In Michigan, it’s already possible for pharmacists to enter into collaborative practices with physicians; however, provider status means that we can be directly reimbursed for these services. This may finally provide the financial incentive for pharmacies and health-systems to invest in providing these services, which can address this patient need and prevent unnecessary emergency room visits, hospitalizations and costs associated with delays in or management of drug therapy. Such services provide the financial incentives for CMS, insurers and even patients to pay for such services. For example, a physician-collaborated pilot program overseen by Michael Klepser, Pharm.D. of Ferris State University, has community pharmacists clinically assessing patients and when appropriate using rapid diagnostic tests to determine if a patient has the flu or strep. Based on their findings, patients may be treated with oseltamivir, an antibiotic or when necessary referred to their physician, an urgent care clinic or the emergency room. By the way, in this pilot project, patients are willing to pay for this service out of their own pockets, seeing that it was not only quicker than waiting to see a physician, but also cheaper.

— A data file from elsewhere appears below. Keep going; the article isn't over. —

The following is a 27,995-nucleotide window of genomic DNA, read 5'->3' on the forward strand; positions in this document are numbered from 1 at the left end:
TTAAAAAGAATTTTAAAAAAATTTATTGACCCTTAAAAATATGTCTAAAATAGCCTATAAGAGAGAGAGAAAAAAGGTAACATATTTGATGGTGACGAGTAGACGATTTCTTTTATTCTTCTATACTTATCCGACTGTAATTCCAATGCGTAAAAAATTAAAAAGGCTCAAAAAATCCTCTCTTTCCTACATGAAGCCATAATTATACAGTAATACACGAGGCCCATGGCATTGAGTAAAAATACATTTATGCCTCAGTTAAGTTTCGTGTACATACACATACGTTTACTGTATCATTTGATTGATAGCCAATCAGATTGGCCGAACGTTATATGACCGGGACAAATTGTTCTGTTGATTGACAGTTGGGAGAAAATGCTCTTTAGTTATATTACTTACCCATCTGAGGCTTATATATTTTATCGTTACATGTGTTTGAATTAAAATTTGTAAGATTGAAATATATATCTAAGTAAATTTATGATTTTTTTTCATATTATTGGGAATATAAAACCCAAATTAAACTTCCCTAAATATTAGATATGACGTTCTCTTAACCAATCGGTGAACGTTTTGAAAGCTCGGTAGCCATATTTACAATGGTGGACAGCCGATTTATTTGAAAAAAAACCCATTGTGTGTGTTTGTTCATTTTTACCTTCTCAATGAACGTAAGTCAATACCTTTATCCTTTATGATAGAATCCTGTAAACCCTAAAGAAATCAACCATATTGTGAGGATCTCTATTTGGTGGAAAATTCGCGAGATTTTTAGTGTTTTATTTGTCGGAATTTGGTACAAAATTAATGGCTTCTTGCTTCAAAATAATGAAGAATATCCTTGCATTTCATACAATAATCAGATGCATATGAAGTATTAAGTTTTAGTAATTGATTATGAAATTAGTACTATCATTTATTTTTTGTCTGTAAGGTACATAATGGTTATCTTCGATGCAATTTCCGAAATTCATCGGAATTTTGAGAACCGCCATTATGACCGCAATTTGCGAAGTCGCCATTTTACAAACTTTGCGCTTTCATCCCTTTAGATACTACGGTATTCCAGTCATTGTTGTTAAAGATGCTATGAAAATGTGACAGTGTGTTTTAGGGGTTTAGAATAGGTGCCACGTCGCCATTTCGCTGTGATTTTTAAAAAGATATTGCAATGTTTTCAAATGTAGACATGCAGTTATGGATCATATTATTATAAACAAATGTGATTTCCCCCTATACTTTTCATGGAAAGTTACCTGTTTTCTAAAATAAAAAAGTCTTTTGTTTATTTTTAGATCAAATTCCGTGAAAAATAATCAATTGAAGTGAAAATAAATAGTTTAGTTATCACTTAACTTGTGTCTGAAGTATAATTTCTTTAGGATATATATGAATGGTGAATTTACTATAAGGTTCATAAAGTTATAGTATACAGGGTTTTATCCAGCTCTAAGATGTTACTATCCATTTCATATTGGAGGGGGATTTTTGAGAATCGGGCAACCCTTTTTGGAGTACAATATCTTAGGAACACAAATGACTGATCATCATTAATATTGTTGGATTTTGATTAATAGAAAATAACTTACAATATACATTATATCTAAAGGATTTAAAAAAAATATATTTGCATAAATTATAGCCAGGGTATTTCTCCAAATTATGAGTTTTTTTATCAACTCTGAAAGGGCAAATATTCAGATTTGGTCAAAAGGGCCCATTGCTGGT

Last July, CMS proposed a rule that would require that long-term care facilities reconcile all of a patient’s pre-discharge medications (prescription and OTC) with their post-discharge medications, as part of the discharge summary to be communicated to the primary care provider. We, in pharmacy, are more capable than any other healthcare profession to conduct this reconciliation; however, without provider status, we are not eligible to be paid for this service. The thing is, by leveraging the use of pharmacy technicians and technology, we can provide this service better and cheaper than other professions. In Michigan, some hospitals are already using pharmacy technicians in this role and in some cases, technicians are also handling third-party prior authorizations, a service that not only ensures that patients receive the medications they need upon discharge, but may also help to avoid delayed discharges or even prolonged hospital stays, as well as, potentially future (re-)admissions.
However, provider status means more than just being eligible for reimbursement. It's recognition of the role that pharmacists play in patient care. Recognition by not just CMS and subsequently other third party insurers, but also by other members of the healthcare team. It provides the opportunity for us to be seen as a partner (co-owner if you will), in our patients’ outcomes and not just a trustworthy member of the pit crew.
So let’s step on the gas and head for that checkered flag!